Flâneuse: Women Walk the City in Paris, New York, Tokyo, Venice, and London
How women writers and artists, from Virginia Woolf to Sophie Calle, found inspiration and freedom by navigating cities on foot.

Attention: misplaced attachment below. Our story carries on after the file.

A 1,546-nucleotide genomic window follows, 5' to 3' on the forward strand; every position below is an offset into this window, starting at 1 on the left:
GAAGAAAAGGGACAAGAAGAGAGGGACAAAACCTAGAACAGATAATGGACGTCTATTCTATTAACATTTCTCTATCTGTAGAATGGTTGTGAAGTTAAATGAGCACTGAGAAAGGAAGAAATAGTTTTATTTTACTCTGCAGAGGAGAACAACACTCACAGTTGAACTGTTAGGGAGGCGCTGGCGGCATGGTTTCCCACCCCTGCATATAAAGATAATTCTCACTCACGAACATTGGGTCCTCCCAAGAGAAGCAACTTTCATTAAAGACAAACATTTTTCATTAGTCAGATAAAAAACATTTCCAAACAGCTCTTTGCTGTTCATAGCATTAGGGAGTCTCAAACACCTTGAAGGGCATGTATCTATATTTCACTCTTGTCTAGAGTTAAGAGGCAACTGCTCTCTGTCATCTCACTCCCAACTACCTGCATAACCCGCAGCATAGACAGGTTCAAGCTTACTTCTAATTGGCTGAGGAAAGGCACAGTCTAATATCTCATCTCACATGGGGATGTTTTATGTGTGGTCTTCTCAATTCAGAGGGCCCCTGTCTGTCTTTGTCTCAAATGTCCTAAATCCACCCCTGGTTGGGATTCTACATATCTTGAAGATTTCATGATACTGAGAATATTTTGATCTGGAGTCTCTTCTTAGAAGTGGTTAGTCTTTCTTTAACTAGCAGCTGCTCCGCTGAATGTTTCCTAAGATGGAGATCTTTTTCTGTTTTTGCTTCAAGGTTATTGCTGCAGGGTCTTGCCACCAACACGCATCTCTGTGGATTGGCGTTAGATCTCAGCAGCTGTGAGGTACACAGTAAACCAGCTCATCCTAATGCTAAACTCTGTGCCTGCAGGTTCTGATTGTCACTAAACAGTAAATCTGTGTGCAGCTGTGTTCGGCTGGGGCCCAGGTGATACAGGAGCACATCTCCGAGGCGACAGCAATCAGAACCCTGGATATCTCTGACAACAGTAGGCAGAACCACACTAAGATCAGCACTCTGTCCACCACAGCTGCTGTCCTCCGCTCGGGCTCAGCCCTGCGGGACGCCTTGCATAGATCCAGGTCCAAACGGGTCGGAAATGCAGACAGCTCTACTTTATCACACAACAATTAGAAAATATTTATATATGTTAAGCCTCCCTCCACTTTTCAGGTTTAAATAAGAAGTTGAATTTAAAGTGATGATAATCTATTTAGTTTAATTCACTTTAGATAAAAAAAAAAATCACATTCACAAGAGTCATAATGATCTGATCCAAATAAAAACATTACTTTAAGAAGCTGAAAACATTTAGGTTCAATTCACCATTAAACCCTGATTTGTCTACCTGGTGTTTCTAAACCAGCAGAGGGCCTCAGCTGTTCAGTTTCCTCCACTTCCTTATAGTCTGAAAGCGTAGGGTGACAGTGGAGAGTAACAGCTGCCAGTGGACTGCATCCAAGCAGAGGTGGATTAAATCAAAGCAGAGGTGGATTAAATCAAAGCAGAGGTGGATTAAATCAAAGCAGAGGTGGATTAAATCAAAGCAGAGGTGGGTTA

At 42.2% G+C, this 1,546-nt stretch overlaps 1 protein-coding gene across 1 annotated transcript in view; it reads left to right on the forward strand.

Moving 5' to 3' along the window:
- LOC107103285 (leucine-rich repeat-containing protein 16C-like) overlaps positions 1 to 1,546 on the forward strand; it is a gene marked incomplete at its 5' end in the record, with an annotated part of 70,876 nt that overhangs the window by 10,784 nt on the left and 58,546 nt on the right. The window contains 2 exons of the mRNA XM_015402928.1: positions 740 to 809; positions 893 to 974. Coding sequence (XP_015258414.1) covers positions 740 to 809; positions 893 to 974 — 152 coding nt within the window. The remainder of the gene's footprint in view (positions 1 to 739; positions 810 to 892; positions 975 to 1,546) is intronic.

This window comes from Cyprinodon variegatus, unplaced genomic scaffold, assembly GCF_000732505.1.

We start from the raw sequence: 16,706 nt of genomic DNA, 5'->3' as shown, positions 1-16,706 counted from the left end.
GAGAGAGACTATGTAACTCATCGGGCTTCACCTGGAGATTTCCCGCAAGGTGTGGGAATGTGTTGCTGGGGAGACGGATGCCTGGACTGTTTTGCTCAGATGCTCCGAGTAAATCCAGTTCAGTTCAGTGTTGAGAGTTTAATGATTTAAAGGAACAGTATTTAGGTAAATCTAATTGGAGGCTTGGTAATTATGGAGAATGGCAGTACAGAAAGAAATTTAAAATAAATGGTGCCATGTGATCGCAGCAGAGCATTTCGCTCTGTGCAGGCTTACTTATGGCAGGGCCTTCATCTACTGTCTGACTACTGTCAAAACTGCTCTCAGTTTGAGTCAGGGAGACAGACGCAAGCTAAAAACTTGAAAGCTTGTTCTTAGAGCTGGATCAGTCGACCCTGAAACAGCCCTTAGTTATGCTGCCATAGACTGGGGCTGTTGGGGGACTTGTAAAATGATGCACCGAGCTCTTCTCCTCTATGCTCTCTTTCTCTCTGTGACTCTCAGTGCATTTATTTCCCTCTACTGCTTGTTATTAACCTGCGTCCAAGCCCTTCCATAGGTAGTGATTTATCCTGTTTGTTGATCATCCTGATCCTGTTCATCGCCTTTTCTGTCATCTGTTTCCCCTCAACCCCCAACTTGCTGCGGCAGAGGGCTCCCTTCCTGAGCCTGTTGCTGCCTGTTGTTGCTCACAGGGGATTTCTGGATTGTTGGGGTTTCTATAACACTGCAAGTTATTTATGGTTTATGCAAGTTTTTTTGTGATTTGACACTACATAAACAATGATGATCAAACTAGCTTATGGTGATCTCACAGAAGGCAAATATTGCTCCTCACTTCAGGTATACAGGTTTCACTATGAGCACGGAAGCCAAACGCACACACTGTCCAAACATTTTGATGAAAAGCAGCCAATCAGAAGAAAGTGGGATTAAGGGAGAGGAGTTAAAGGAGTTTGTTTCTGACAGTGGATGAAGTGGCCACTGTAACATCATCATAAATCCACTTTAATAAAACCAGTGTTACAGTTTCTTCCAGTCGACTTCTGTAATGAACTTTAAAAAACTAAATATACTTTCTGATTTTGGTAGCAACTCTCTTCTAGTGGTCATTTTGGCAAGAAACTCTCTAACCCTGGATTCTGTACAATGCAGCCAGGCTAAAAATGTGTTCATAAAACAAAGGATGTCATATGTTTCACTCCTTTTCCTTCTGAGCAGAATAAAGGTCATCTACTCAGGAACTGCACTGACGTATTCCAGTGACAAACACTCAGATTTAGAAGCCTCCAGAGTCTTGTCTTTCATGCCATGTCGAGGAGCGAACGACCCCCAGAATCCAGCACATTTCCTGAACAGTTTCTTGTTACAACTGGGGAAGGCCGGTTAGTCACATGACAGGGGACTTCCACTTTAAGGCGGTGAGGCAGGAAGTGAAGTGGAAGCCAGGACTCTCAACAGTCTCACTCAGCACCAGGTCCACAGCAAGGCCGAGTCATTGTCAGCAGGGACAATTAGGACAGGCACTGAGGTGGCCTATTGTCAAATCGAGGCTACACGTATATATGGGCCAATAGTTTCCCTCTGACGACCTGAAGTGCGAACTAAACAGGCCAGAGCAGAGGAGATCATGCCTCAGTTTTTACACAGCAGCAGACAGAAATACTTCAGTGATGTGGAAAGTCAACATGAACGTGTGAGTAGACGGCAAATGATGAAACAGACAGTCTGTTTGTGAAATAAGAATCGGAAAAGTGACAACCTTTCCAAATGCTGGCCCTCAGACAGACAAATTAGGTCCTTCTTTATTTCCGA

From the French verb flâner, the flâneur, or ‘one who wanders aimlessly,’ was born in the first half of the nineteenth century, in the glass-and-steel covered passages of Paris. When Haussmann started slicing his bright boulevards through the dark uneven crusts of houses like knives through a city of cindered chèvre, the flâneur wandered those too, taking in the urban spectacle. A figure of masculine privilege and leisure, with time and money and no immediate responsibilities to claim his attention, the flâneur understands the city as few of its inhabitants do, for he has memorised it with his feet. Every corner, alleyway and stairway, has the ability to plunge him into rêverie. What happened here? Who passed by here? What does this place mean? The flâneur, attuned to the chords that vibrate throughout his city, knows without knowing.